Dear Friends, 2020 has been a year to remember. It was only one year ago that we celebrated the conclusion of the Roof & Dick Building Phase 1 rehabilitation program. It is hard to imagine the extreme challenges we continue to navigate as this year comes to an end. We extend our best wishes for the coming months as we await effective therapeutics. Here is an overview of what we accomplished during 2020 - MoF has remained open and offered online programming. Because of your support Colorado Humanities/NEH and Colorado Creative Industries has entrusted MoF to spread the power of the arts and humanities in Huerfano County by:
Creating a new website by Zooma Design’s Michelle Tschetter
Collaborating with the Fox Theatre Technical Crew on cataloguing the complete permanent collection on the 2nd floor – and launching the long awaited audio visual tour – the brain child of volunteer and MoF member Valarie Abney
Curating a new exhibit COVID-19 Crisis or Opportunity with nationally known artists
Hosting The Smithsonian Exhibit Votes for Women on the 2nd floor
All while pivoting towards the future with plans for more interactive and virtual programming to address the new normal. Please view this short film to see the programs mentioned. We are asking for your support and generosity to:
Set up a teaching studio where we can demonstrate the art making process with content development that recognizes the isolation and trauma created by the pandemic. We will teach effective communication skills through art making meant to strengthen our community and children of the quarantine as they express themselves.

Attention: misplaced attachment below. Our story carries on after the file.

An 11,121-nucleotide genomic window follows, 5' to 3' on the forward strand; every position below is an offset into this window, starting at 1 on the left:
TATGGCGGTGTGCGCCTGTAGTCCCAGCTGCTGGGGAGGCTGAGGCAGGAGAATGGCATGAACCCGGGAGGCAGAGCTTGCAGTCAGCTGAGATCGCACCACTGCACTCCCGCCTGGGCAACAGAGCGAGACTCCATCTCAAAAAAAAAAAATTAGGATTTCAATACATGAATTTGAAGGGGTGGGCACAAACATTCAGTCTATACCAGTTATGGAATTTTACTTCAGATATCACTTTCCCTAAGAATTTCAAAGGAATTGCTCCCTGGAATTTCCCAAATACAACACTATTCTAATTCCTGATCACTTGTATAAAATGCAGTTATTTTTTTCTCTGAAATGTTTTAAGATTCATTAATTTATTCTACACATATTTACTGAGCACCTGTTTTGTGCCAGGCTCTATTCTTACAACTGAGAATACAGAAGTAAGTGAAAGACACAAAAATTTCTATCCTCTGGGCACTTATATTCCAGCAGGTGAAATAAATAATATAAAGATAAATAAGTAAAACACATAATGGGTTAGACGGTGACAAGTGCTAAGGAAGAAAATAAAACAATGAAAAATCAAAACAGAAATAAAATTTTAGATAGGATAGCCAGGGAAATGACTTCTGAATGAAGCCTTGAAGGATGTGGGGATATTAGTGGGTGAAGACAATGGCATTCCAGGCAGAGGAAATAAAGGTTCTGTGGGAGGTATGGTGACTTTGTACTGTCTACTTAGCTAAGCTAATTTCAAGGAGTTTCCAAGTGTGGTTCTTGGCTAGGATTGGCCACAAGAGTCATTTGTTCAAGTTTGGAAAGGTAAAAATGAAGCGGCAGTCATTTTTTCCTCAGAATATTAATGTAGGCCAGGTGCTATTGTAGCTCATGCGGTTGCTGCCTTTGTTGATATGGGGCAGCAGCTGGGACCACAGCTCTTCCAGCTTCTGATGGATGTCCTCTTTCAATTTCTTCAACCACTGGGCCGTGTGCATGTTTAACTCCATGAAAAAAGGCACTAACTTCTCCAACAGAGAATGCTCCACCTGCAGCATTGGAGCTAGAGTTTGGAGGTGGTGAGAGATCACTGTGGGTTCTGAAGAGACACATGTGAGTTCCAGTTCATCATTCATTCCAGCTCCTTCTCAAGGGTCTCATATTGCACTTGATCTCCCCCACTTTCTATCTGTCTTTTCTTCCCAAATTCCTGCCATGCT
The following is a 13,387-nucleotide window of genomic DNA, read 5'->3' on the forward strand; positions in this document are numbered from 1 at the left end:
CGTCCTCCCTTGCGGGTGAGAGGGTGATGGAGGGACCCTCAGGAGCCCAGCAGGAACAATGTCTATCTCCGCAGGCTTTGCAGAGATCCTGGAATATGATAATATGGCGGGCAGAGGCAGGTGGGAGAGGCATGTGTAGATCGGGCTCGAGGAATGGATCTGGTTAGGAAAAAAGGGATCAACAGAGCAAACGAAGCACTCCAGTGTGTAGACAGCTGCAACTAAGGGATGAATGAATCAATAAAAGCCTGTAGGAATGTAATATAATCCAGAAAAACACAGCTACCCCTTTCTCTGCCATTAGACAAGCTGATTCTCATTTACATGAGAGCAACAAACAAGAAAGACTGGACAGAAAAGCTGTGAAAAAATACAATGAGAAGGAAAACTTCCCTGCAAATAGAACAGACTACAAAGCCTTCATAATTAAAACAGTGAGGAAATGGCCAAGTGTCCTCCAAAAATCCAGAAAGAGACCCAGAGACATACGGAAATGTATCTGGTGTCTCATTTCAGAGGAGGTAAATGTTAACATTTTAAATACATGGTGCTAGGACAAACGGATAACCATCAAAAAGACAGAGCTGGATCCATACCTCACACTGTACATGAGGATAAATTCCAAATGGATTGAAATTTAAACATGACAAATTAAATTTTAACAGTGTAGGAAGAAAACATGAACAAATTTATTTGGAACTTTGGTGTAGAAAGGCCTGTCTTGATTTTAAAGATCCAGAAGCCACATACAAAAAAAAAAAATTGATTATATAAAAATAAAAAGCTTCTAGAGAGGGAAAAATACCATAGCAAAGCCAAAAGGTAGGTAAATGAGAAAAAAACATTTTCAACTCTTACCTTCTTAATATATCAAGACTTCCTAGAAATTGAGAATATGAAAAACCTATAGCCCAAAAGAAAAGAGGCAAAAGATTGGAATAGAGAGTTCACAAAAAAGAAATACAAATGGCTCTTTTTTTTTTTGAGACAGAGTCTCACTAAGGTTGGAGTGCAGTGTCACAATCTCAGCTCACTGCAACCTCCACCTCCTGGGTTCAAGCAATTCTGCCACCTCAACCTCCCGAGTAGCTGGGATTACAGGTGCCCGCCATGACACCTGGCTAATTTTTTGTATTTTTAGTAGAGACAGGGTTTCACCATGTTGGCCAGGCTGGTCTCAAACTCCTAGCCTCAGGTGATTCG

Continue the rehabilitation of the Roof & Dick building with the installation of an ADA restroom and stairway directly from the 1st to the 2nd floor
Present Who’s Walsenburg? Photographic Narrative works by Zoe Childerley and Claude W. Appel Photography at the County Court House with Walsenburg’s children’s artworks and documentary photographs from MoF’s: The School Tour; After School; The Friday Art Lab; and Post Visit in the Classroom programs.
Host Talking it Out photo exhibit via Conflict Resolution Month in Colorado a traveling exhibition.
Begin a new program: Artists and Veterans Work Project using 3D printers and CAD design to create jobs and economic opportunities in conjunction with an Art in Society grant awarded by the RedLine Contemporary in Denver.
We thank you for donating by filling out the pledge form or by visiting Colorado Gives Day on Tuesday December 8, or to view fundraising pages: https://www.coloradogives.org/MoFCOVID2020 and https://www.coloradogives.org/VeteransandArtists3DWorkProject Also please visit Spanish Peaks Business Alliance Holiday Giving Celebration virtual mixer on December 7th at 5:30, and please register here to be able to donate as well. Please see below to learn about the new projects that your support will help fund. Thanking you in advance. Sincerely,
Maria Cocchiarelli-Berger Executive Director of the Museum of Friends